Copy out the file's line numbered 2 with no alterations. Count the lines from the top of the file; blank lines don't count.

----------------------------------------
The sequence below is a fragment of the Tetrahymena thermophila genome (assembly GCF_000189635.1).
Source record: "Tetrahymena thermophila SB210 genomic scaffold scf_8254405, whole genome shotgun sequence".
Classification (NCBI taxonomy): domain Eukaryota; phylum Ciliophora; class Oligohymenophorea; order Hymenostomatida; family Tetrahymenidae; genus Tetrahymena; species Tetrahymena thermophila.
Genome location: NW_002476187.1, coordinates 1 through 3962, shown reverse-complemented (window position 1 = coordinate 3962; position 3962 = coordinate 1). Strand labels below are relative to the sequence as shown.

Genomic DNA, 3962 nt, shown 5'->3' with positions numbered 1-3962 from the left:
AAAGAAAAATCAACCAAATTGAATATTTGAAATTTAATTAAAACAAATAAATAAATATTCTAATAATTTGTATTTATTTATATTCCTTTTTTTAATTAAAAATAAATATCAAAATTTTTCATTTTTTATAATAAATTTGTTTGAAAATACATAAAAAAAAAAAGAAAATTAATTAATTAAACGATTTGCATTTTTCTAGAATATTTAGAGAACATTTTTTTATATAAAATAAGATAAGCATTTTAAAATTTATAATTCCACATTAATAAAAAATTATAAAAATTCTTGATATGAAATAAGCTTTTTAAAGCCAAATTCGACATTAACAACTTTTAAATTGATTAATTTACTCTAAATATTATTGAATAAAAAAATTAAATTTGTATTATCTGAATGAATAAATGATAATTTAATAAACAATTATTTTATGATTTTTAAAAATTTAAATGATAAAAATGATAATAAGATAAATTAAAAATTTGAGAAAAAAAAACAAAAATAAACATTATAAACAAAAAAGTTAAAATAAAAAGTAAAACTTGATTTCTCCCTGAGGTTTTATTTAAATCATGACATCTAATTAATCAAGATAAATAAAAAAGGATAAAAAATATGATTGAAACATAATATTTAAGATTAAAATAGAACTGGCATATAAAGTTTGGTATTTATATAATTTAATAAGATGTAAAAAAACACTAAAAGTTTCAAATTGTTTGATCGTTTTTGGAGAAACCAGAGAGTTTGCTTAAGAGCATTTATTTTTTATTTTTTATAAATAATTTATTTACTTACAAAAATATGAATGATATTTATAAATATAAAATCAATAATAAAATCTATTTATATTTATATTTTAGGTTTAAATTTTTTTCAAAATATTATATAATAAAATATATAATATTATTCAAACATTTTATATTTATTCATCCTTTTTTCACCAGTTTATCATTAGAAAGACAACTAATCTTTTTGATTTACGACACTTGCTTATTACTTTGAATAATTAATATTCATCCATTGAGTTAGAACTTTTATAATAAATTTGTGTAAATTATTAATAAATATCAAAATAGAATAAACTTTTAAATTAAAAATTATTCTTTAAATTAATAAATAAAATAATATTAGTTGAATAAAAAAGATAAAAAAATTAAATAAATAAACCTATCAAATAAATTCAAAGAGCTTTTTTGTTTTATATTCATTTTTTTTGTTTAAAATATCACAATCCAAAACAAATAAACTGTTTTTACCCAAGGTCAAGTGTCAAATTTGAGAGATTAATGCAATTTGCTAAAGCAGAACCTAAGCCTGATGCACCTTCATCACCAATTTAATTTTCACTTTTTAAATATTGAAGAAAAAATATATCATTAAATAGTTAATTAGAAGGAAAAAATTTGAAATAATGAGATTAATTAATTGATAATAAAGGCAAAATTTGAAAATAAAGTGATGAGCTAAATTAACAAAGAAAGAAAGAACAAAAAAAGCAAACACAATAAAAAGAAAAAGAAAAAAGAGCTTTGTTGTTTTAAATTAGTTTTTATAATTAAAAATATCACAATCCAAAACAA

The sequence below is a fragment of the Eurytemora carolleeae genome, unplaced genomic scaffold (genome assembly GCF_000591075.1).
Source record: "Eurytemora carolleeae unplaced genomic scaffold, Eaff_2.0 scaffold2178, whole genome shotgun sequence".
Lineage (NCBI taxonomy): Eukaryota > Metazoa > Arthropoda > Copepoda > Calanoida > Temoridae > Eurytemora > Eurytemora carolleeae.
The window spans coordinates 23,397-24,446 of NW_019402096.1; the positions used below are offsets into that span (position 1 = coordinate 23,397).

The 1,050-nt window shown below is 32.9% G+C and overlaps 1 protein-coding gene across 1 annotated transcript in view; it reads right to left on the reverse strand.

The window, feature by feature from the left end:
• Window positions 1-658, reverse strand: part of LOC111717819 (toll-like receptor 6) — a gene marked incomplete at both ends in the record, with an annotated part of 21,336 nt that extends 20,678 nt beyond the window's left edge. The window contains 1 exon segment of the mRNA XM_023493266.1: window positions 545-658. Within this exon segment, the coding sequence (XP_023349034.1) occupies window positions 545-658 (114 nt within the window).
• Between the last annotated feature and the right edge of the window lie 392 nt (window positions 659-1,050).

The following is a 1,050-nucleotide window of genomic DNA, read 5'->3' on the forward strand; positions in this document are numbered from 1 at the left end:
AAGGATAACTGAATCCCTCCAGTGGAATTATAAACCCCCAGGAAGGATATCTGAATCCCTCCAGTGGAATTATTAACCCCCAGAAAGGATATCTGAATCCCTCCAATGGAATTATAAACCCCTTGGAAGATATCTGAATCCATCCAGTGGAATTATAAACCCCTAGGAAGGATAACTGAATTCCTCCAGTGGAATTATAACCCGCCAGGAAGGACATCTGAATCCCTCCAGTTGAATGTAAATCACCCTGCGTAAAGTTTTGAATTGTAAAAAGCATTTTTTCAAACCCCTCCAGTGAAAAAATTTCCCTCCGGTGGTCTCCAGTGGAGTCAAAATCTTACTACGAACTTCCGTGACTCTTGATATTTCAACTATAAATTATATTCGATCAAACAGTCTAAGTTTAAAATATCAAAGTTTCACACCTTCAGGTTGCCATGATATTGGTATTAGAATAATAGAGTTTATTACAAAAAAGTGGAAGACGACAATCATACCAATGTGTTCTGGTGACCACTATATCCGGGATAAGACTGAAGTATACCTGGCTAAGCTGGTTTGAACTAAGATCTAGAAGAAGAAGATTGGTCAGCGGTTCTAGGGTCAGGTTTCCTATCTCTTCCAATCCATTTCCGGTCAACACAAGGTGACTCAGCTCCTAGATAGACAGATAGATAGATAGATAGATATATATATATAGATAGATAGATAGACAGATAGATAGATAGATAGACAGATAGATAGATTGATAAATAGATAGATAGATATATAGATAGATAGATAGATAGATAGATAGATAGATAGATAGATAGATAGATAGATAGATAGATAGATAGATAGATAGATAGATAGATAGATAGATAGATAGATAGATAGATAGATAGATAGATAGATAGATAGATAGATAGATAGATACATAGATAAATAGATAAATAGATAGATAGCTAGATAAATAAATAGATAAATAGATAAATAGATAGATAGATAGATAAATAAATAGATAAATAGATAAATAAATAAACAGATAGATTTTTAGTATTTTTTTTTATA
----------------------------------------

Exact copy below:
Source record: "Tetrahymena thermophila SB210 genomic scaffold scf_8254405, whole genome shotgun sequence".